Mozambique has decriminalised homosexuality in its new penal code, making it one of a few African countries where same-sex relationships are legal.
The revised code, in force from Wednesday, drops a colonial-era clause outlawing “vices against nature”.
There were no prosecutions under that clause but rights activists have said this change is a symbolic victory.
It comes as other African countries have moved to tighten anti-gay laws.
In Nigeria, a law that came into force last year banned same-sex public displays of affection and introduced a possible 14-year prison sentence for gay sex.
A study released on Tuesday found that 87% of Nigerians supported a ban on same-sex relations.
In Uganda, the government has pledged to introduce a new restrictive law after the last law which criminalised homosexuality was successfully challenged in the constitutional court.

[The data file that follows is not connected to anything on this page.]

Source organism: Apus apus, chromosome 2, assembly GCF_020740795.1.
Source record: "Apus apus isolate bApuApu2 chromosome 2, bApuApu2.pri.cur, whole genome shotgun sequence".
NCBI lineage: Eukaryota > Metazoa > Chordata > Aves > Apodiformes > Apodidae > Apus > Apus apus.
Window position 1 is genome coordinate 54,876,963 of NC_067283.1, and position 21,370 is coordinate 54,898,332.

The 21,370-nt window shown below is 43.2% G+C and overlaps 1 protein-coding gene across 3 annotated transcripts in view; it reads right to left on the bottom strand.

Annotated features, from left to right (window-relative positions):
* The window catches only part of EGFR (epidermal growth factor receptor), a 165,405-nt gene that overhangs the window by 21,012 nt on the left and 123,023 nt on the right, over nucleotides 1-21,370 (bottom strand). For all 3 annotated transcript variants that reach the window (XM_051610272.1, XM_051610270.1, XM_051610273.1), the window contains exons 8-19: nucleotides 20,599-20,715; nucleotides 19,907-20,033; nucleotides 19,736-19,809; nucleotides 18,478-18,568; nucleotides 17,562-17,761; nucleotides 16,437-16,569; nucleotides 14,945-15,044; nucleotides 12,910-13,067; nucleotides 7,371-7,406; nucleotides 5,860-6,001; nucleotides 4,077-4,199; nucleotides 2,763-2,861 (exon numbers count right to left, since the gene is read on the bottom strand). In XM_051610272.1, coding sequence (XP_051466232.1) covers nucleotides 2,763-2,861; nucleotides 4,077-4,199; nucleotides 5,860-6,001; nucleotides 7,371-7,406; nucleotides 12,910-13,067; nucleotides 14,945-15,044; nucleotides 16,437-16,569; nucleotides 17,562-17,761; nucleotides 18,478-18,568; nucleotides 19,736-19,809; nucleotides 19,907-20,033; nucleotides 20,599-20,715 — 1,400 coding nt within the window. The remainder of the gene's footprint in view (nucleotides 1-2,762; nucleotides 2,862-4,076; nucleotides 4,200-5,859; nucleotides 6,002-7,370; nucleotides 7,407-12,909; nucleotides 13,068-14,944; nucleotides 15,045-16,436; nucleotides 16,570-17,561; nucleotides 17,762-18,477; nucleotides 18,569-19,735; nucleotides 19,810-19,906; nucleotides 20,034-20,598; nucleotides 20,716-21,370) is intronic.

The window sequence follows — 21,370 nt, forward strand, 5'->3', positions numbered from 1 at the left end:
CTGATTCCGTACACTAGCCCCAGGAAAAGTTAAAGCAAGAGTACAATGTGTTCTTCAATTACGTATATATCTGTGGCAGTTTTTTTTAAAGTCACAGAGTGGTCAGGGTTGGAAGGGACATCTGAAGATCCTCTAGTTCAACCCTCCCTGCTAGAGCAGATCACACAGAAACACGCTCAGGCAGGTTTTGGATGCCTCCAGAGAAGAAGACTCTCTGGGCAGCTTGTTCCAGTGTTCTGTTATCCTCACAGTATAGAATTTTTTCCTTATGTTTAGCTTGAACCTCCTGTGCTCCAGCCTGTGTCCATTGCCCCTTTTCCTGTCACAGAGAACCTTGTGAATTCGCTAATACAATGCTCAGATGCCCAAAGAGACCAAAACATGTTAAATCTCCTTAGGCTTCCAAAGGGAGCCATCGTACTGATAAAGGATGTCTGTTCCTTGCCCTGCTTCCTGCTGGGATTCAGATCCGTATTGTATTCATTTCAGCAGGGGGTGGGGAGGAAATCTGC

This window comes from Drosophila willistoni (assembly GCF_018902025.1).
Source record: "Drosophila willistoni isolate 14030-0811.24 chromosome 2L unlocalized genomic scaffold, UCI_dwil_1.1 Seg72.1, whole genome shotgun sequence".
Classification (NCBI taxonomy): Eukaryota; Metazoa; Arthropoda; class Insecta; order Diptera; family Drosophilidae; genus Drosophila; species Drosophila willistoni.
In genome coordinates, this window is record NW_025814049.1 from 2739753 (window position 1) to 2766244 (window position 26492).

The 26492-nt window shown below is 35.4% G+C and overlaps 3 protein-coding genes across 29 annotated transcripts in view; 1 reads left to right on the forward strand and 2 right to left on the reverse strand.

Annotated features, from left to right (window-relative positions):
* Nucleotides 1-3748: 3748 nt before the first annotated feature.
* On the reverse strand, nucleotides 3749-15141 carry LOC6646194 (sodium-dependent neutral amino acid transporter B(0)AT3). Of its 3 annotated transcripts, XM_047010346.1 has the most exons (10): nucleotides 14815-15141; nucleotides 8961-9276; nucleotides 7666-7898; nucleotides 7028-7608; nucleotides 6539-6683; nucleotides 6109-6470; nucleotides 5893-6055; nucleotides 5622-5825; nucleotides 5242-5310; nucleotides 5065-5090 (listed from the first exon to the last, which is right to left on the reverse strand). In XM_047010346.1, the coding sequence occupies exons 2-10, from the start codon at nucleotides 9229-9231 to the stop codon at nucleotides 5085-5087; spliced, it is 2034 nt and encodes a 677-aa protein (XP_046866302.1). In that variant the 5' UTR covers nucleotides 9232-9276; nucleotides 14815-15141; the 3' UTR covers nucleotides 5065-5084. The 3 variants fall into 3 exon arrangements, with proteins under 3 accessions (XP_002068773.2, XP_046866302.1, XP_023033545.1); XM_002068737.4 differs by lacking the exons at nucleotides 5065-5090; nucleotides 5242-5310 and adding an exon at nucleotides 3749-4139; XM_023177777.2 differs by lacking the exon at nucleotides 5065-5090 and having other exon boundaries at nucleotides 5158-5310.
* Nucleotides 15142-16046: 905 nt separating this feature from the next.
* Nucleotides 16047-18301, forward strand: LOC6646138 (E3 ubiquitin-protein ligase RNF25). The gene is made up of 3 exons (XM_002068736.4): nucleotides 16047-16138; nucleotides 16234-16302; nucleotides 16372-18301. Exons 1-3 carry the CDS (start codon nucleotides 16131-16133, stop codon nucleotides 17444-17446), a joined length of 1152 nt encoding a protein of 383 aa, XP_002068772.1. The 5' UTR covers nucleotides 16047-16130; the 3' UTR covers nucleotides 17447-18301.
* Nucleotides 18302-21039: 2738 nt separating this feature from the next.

Mozambican rights activists say that the changes in their country could have an impact elsewhere on the continent.
“I am sure that African countries will look at their old laws and see that this is an important step to guarantee that society is free and equal,” Danilo Da Silva, head of the Mozambican gay rights group Lambda, told the BBC.
Historically Mozambique has seen little violence towards gay and lesbian people, BBC Mozambique analyst Zenaida Machado says.
But, she adds, same-sex relationships are still a divisive subject in a country where most people are either religious Christians or Muslims.
While people may be relaxed about homosexuality, many see promoting gay rights as an attack on cultural and religious practices, she says.